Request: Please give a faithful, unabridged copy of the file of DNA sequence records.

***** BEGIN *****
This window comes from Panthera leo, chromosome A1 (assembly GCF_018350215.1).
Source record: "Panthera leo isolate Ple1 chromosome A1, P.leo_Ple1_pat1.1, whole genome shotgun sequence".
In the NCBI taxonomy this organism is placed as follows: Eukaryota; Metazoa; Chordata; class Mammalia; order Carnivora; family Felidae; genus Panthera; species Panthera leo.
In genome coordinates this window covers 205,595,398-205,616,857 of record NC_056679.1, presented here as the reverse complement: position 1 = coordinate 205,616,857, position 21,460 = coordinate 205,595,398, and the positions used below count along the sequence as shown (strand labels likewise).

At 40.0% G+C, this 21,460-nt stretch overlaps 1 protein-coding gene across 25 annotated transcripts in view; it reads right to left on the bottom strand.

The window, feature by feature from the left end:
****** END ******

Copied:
This window comes from Panthera leo, chromosome A1 (assembly GCF_018350215.1).
Source record: "Panthera leo isolate Ple1 chromosome A1, P.leo_Ple1_pat1.1, whole genome shotgun sequence".
In the NCBI taxonomy this organism is placed as follows: Eukaryota; Metazoa; Chordata; class Mammalia; order Carnivora; family Felidae; genus Panthera; species Panthera leo.
In genome coordinates this window covers 205,595,398-205,616,857 of record NC_056679.1, presented here as the reverse complement: position 1 = coordinate 205,616,857, position 21,460 = coordinate 205,595,398, and the positions used below count along the sequence as shown (strand labels likewise).

At 40.0% G+C, this 21,460-nt stretch overlaps 1 protein-coding gene across 25 annotated transcripts in view; it reads right to left on the bottom strand.

The window, feature by feature from the left end: